c.1930 Regal-made Diamond Head Guitar

Here's a rare, very cool, treat of a guitar. This was made by Regal around c.1930-1935 or so and sports a solid spruce top, maple neck, and solid mahogany back and sides. The guitar's lines are patterned on a Martin 12-fret 00 size instrument, with almost exactly the same dimensions throughout, save that it has a much thicker v-shaped neck. I'm almost certain this was built for lap-style Hawaiian playing to begin with as it has no end pin (a clear mark on guitars of the time that they were probably intended as Hawaiian guitars, especially if the "theme" of the instrument is Hawaiian-informed).

That makes this sort of a 00-18H copy, except that the fretboard is a wild bit of gold-sparkle and black celluloid with crazy lions, floral, and geometric fret markers. Oh, and it also has that super-cool hand-painted "Diamond Head, Honolulu" scene on the lower bout.

Another departure from the Martin reference is that the top is ladder braced in typical, extremely light, Regal fashion. This gives it an open, up-front, sweet and warm tonality, with singing sustain on the high notes and a crisp bass.

When I got the guitar it needed a neck reset and fret dress. In addition it had a floating bridge and tailpiece setup. I did the neck set, reglued a couple braces, some loose binding, and a back hairline crack... then installed this new rosewood belly bridge with slightly longer wings than normal. I find that these types of bridges really improve the stability of a ladder-braced top vs. the smaller, rectangular bridges.

The bone nut came with the guitar (it's newer), though I did reshape it a bit for a better fit and setup. What's nice about this guitar is that it sounds and plays fantastic as a fingerpicker/flatpicker, then you can pop a raised nut on it (one of those "convertible" metal nuts) and it becomes a prime Hawaiian guitar.

Super cool gold-sparkle and black celluloid fretboard.

Waves, sunset, palm trees, seagulls, and Diamond Head. Heck yes.

At some point it'd be nice to lose the plastic pins, but otherwise I'm quite happy with this.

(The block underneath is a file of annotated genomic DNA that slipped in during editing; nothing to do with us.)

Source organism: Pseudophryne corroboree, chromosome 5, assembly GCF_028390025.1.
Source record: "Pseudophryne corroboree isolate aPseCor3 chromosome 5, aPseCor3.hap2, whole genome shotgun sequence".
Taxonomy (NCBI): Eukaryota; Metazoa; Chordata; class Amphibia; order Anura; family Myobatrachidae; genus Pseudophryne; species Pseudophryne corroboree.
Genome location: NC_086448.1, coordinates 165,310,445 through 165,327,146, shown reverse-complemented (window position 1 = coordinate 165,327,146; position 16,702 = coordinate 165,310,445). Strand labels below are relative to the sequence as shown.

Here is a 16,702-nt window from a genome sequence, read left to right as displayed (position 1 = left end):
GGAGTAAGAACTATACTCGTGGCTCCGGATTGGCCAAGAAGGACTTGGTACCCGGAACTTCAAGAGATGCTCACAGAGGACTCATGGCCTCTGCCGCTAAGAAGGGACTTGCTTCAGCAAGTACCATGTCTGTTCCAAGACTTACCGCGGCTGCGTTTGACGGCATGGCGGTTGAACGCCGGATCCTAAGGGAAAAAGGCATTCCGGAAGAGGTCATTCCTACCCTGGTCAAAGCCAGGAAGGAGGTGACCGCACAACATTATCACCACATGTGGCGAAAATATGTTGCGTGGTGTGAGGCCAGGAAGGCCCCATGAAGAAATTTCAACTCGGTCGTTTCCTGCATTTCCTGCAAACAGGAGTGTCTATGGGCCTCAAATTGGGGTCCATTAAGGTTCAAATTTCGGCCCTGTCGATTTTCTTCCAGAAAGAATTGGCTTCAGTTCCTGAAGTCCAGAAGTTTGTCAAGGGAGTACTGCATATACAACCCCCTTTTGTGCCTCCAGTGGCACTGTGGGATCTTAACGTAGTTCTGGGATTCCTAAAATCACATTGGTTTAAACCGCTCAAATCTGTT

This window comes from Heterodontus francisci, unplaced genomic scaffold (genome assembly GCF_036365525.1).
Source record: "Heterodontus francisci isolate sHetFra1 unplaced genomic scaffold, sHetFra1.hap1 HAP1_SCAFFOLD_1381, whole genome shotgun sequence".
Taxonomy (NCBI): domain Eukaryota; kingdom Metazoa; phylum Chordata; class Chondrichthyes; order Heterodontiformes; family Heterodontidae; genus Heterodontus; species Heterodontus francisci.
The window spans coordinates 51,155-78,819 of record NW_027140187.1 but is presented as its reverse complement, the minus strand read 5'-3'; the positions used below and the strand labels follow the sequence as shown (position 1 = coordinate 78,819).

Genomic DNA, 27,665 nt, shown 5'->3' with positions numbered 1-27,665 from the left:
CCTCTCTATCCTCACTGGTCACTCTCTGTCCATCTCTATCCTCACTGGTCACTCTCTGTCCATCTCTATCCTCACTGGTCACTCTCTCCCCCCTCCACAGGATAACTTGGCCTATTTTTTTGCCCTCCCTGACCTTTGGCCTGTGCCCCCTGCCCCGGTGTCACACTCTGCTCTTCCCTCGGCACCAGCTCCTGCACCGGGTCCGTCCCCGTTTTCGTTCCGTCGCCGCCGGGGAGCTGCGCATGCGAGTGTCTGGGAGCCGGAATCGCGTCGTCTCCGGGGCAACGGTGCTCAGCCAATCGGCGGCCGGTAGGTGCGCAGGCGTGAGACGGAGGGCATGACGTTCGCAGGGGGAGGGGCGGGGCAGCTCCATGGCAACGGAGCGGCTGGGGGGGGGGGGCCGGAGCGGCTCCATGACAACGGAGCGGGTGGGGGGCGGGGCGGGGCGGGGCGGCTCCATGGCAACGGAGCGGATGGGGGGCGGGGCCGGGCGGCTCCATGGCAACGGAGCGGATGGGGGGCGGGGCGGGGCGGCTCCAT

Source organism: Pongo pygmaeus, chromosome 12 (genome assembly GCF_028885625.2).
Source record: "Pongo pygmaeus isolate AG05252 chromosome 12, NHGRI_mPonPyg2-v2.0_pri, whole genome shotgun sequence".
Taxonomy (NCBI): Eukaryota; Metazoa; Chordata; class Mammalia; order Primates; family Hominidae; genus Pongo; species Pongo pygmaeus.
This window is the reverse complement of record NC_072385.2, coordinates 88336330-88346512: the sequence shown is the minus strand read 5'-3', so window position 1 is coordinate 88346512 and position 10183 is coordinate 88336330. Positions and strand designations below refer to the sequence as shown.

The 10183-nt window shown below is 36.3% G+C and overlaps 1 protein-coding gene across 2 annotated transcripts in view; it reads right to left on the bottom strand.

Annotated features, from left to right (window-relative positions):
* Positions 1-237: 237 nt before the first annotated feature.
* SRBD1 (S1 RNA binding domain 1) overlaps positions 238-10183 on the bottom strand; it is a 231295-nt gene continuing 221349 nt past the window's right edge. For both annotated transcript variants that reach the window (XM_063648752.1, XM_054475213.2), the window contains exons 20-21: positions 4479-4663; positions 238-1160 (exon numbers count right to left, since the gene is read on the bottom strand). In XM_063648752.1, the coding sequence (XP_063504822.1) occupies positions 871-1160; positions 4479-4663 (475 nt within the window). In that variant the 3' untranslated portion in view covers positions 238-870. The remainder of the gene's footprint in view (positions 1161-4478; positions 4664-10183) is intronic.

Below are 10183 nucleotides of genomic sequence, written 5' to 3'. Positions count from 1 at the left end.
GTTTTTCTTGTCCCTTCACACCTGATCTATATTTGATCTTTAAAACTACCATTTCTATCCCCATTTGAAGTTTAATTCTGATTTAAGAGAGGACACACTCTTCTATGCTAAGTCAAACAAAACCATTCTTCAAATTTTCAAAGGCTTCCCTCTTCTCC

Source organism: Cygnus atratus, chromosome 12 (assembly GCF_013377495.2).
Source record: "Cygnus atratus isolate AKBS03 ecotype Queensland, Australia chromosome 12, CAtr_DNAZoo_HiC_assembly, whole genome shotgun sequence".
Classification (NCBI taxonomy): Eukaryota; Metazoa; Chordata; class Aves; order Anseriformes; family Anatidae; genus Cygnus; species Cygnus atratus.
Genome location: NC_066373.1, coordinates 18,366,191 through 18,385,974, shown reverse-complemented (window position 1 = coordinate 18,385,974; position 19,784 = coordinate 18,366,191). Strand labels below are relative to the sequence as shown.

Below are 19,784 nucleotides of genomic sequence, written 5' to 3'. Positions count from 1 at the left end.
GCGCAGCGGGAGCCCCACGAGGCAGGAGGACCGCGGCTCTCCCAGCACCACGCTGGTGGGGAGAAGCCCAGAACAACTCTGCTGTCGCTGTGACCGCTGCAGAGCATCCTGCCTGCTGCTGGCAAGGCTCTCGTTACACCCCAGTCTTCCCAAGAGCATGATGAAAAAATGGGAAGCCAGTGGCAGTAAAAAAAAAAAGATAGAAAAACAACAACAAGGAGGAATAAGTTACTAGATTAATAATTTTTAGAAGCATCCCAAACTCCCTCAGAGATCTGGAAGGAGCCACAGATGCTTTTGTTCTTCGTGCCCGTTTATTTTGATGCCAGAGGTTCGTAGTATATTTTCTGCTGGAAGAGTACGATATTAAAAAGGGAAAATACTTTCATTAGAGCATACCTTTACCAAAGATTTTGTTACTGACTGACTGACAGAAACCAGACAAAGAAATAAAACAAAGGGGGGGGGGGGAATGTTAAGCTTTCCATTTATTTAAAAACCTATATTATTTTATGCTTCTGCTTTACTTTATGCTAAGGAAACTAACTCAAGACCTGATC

Typical Regal-style binding from the '30s on their medium and higher-end flattops.

Nice mahogany on the back and sides, too. This guitar is light as a feather and feels great in the lap.

Tuners look original to me, though there are extra holes underneath the plates for screws. I'm thinking maybe they were flipped over at one point (with swapped sides) to give better access for lap tuning.

It's a sweetie!

Inventory Clips

I've updated the inventory page to include some more sound clips and instruments! Also, in addition to the "upcoming" stuff posted before, there's also (probably) a c.1940 all-mahogany Kay-made 0-size guitar coming in, and also a c.1927 Vega Regent Plectrum Banjo w/OHSC.

Later today I'll be posting pics of a real sweetie -- a c.1935 Regal-made 12-fret 00-sized, ladder-braced Hawaiian guitar (this has been setup for "convertible" - Spanish or Hawaiian - play), patterned after a Martin 00-18, but bearing a sweet-as-heck paint job and wild fretboard.


c.1955 Silvertone by Harmony Ukulele

What's not to like about a simple all-mahogany uke?

This was made by Harmony, probably in the mid-50s, for the Sears "Silvertone" brand. It's got a rosewood fretboard, brass frets, and an all-solid mahogany build with cool black/brown sunburst all over. Finish is in great shape so it looks snazzy, too!

This uke is a bit bigger than a 1920s-30s soprano uke and has a longer scale, too: 13 7/8" vs. the typical 13" to 13 5/8" scale found on most vintage sopranos. This gives it more of a "concert" tone and feel, with more snap, zing, and quick response tuned to standard GCEA. I like!

I love the simple sunburst.

Silvertone logo with beveled headstock.

Inlaid, faux-MOP dots just like on the Harmony baritone ukes of the time.